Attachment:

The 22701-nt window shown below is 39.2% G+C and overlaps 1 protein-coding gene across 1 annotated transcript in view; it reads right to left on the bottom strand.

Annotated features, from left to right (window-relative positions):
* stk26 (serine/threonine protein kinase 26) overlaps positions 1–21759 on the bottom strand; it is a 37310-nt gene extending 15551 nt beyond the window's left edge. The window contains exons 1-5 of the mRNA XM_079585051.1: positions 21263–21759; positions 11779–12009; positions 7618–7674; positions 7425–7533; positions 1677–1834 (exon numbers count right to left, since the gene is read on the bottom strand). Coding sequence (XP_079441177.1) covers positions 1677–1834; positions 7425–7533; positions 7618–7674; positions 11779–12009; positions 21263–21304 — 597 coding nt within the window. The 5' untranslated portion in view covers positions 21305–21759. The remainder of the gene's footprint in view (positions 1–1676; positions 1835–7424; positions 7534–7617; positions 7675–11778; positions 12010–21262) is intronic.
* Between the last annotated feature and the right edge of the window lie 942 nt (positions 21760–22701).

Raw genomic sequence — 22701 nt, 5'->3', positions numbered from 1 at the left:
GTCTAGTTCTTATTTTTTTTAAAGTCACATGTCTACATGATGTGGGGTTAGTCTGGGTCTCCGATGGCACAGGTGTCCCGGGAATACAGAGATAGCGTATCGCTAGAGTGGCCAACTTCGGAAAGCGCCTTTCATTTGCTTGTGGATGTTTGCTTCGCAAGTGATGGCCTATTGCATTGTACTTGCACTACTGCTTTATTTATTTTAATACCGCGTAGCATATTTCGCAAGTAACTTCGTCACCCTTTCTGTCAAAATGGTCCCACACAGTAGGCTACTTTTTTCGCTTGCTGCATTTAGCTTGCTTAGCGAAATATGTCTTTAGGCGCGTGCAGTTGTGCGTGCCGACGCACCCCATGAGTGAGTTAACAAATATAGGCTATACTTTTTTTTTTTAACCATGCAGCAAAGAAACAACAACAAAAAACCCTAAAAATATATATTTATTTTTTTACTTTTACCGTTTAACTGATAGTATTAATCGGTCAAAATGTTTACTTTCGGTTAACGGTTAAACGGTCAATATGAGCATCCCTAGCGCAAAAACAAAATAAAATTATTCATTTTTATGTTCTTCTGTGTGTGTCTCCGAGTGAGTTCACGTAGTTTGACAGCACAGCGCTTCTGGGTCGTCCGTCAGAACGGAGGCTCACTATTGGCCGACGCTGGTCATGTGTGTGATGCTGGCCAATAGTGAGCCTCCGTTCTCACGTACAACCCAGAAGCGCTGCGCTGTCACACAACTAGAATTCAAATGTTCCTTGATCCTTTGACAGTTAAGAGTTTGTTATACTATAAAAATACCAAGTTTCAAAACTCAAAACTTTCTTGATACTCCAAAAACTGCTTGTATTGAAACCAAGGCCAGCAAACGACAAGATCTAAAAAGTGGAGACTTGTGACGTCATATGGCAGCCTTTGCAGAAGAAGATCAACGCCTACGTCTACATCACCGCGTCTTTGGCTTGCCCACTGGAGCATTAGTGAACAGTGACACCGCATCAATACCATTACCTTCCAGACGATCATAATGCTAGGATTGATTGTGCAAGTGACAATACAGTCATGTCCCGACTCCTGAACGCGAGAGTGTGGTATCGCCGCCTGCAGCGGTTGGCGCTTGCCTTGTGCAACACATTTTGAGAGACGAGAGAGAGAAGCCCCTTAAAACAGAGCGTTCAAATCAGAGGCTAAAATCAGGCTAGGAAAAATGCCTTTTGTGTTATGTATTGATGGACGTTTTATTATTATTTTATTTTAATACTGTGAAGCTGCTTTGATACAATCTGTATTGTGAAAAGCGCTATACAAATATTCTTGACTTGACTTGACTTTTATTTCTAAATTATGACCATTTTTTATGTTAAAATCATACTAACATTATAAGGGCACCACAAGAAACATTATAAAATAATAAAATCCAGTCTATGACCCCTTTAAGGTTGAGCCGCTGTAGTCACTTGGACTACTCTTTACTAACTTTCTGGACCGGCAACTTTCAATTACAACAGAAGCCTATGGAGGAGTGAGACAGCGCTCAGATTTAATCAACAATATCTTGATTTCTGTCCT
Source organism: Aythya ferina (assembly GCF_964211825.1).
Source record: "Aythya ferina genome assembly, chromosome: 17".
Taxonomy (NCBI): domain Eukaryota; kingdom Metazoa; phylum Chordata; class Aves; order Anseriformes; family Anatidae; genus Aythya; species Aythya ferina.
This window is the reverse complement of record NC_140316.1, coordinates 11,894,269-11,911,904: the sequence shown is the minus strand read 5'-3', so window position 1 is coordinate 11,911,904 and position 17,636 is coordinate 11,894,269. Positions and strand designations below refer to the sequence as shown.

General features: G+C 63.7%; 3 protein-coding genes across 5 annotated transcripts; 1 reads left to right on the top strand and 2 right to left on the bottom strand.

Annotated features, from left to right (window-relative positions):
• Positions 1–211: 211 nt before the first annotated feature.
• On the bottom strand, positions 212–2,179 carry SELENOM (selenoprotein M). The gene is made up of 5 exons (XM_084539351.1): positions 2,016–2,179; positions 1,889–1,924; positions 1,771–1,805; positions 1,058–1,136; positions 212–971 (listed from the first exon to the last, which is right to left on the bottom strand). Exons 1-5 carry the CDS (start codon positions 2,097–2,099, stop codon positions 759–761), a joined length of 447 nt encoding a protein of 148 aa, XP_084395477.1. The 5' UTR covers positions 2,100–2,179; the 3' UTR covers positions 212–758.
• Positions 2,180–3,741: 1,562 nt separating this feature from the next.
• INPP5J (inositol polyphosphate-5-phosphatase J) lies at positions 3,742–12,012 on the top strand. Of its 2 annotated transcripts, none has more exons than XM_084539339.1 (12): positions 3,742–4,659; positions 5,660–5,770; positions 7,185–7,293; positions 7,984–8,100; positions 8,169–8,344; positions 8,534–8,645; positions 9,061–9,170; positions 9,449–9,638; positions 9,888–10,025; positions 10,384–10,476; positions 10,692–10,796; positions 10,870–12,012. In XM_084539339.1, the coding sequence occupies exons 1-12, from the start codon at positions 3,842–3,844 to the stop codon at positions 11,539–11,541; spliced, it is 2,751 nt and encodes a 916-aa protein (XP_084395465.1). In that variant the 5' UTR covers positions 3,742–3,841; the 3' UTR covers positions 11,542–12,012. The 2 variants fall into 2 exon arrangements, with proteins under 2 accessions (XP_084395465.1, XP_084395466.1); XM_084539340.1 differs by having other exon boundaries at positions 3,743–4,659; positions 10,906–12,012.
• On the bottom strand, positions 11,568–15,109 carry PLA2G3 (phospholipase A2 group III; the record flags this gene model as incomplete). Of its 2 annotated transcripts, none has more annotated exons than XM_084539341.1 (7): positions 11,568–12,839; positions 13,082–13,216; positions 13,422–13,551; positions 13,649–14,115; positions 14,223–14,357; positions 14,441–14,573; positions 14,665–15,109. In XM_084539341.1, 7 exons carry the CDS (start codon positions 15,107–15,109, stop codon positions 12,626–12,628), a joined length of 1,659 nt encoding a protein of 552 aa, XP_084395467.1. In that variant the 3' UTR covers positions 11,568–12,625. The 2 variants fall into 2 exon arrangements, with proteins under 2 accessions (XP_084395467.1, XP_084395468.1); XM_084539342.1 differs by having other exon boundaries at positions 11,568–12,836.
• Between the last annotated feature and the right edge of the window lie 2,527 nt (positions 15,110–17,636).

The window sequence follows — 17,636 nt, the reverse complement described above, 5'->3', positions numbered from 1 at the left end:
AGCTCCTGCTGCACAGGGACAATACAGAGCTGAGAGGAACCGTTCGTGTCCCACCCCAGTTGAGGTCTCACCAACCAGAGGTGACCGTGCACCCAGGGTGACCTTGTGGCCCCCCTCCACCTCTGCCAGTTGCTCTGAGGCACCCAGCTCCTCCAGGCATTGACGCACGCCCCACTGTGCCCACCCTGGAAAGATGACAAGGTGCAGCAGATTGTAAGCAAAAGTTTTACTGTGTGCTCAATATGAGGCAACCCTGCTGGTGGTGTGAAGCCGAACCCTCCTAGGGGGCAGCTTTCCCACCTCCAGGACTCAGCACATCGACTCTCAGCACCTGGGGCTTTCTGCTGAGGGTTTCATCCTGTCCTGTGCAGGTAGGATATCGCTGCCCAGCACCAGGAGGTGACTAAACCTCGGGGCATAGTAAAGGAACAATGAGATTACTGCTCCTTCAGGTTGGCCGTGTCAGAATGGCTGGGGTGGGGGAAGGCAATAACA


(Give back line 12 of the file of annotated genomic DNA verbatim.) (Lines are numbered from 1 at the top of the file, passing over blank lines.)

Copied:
Annotated features, from left to right (window-relative positions):